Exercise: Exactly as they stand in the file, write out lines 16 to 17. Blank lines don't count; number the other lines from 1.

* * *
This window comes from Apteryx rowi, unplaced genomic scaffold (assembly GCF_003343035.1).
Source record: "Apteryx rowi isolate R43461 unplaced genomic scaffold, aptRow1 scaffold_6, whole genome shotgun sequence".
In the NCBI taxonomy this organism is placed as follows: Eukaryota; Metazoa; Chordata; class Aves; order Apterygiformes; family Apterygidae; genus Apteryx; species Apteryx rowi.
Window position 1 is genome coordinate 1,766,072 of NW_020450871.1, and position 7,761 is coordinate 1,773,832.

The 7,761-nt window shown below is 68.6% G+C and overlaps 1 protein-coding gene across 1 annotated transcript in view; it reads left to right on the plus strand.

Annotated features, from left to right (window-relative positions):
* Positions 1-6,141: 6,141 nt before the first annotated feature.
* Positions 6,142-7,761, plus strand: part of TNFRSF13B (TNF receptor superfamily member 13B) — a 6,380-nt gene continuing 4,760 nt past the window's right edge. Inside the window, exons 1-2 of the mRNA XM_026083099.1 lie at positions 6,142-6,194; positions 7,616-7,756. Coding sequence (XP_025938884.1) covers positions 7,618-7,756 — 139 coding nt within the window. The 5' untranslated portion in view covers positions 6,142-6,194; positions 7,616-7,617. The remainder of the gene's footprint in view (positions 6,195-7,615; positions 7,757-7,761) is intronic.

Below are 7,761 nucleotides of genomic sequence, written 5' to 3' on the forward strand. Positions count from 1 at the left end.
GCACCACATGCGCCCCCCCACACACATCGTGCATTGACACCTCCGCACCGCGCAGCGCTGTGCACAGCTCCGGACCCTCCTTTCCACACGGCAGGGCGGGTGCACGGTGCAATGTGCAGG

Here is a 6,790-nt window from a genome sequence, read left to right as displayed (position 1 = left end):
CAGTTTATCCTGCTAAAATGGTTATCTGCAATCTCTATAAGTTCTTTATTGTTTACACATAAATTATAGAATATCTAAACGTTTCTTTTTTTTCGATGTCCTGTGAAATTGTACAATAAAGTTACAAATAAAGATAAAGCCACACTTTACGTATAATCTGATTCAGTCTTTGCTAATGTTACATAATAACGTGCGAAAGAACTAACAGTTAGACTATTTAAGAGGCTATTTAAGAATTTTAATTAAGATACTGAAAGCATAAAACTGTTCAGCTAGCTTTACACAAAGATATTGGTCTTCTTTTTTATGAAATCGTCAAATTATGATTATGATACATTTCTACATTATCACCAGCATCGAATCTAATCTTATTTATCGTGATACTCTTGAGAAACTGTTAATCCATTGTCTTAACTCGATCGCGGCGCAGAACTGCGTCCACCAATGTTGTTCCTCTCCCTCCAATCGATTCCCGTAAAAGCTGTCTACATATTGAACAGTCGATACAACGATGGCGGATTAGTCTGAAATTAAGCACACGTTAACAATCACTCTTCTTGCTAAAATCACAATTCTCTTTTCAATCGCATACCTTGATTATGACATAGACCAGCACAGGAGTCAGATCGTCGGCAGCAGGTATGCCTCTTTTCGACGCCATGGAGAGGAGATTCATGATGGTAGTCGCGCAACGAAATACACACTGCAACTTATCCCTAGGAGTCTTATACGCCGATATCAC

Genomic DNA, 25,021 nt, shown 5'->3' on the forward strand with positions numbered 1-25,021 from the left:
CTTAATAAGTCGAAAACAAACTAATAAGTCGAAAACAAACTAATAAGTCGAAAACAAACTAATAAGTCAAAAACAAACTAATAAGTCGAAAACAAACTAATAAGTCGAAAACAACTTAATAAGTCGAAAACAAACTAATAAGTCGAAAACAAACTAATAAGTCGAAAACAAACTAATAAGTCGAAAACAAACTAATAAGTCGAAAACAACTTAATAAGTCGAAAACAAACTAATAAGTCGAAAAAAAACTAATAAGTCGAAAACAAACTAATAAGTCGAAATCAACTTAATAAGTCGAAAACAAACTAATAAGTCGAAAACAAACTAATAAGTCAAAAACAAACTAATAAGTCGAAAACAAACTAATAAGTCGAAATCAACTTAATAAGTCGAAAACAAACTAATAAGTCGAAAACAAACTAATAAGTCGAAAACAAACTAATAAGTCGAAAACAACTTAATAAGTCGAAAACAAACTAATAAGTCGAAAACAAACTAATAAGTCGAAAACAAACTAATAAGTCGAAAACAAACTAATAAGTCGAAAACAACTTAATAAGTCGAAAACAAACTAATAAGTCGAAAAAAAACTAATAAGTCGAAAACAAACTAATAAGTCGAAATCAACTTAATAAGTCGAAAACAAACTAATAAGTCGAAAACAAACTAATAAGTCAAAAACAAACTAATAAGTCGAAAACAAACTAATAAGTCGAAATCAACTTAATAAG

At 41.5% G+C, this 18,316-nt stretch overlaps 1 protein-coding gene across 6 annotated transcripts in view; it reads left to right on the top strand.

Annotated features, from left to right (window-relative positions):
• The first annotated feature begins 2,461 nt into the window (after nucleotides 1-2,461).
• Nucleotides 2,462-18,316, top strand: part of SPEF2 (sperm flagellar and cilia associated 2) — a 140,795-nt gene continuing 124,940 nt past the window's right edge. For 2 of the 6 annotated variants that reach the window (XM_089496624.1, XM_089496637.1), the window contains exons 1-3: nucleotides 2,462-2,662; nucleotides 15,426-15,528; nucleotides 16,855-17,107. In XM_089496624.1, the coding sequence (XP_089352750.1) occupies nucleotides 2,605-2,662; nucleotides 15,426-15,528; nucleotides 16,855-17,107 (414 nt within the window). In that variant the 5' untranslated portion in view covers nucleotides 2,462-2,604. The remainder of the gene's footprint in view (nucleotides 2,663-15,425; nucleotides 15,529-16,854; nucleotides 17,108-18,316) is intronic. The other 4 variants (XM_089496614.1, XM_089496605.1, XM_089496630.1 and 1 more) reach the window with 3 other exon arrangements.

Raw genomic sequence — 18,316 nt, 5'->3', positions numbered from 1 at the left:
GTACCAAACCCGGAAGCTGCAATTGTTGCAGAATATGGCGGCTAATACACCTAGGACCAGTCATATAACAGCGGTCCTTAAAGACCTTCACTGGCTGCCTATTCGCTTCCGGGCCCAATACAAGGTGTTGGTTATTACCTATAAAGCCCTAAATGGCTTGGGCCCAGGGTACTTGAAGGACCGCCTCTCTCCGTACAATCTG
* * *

Annotated features, from left to right (window-relative positions):
• The first annotated feature begins 2,461 nt into the window (after nucleotides 1-2,461).